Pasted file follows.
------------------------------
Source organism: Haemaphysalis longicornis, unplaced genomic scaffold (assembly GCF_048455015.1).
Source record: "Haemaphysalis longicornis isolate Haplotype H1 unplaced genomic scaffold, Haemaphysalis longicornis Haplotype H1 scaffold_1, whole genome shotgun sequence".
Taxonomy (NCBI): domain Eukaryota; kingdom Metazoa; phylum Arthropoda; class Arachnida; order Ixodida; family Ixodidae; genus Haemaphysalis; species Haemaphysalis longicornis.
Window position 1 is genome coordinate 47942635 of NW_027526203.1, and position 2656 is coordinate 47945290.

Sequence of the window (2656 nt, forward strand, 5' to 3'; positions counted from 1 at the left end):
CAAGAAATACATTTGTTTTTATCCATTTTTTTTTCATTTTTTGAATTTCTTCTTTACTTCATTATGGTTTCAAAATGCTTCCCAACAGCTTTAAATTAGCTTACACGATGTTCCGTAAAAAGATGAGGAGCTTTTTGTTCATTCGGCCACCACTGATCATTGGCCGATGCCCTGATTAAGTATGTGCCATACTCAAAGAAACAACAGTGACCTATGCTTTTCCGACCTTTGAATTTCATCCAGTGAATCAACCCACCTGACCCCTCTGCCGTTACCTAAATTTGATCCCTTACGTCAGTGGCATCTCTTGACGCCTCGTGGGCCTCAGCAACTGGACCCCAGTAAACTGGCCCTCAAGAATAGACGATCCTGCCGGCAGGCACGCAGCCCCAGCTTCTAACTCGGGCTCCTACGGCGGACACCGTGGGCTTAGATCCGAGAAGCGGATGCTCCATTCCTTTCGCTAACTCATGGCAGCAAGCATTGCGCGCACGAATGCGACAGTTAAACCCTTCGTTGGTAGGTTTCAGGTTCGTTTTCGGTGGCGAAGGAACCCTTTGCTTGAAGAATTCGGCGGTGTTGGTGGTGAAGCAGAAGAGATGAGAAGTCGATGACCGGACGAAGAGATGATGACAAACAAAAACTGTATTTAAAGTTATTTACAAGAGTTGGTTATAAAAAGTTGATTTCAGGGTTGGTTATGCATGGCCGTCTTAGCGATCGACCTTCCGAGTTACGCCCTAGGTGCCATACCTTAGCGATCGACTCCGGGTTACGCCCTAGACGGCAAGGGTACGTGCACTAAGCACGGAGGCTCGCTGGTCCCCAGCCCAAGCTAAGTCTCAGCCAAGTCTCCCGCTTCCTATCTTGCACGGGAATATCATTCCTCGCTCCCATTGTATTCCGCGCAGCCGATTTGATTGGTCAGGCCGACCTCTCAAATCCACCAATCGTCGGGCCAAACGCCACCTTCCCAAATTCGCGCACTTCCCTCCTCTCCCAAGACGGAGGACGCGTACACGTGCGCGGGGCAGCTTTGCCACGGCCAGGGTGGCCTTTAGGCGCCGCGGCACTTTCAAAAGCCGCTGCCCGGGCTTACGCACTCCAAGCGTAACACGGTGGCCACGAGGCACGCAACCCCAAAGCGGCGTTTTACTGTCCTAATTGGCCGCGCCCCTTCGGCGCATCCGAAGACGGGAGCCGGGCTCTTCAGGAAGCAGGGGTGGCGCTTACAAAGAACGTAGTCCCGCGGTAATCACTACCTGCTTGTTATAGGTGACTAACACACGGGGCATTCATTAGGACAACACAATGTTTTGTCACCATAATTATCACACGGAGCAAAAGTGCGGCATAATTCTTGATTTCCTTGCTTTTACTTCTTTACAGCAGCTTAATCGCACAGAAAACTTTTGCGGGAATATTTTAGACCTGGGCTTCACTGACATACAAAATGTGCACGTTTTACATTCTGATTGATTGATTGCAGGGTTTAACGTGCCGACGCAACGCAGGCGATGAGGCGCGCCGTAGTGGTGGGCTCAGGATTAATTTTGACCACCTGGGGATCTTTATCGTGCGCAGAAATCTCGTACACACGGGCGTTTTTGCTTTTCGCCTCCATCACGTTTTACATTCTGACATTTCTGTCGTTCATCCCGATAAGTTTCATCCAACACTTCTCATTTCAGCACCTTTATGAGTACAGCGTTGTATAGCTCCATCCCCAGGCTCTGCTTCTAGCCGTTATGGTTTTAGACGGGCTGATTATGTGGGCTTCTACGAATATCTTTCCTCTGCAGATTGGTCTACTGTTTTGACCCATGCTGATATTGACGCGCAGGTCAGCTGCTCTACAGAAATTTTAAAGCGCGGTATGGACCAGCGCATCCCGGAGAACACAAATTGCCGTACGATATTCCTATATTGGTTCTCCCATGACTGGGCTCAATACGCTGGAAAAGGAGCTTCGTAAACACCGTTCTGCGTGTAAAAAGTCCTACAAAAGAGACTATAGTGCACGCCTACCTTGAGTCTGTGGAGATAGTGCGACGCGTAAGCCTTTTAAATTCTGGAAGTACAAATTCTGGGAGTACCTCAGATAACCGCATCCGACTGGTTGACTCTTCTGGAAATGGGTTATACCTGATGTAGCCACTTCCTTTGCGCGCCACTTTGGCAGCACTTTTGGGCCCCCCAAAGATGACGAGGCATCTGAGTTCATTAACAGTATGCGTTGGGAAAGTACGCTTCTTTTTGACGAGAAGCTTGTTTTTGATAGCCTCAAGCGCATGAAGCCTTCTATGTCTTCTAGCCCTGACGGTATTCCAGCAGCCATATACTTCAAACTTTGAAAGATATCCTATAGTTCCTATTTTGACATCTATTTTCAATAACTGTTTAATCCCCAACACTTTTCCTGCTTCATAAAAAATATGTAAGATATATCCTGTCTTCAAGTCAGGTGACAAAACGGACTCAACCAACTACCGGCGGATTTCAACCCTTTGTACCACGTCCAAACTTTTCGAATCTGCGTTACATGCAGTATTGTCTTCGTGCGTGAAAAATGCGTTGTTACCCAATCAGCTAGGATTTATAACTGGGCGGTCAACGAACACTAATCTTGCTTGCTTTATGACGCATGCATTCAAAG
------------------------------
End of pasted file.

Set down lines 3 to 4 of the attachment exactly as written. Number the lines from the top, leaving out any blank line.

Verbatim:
Taxonomy (NCBI): domain Eukaryota; kingdom Metazoa; phylum Arthropoda; class Arachnida; order Ixodida; family Ixodidae; genus Haemaphysalis; species Haemaphysalis longicornis.
Window position 1 is genome coordinate 47942635 of NW_027526203.1, and position 2656 is coordinate 47945290.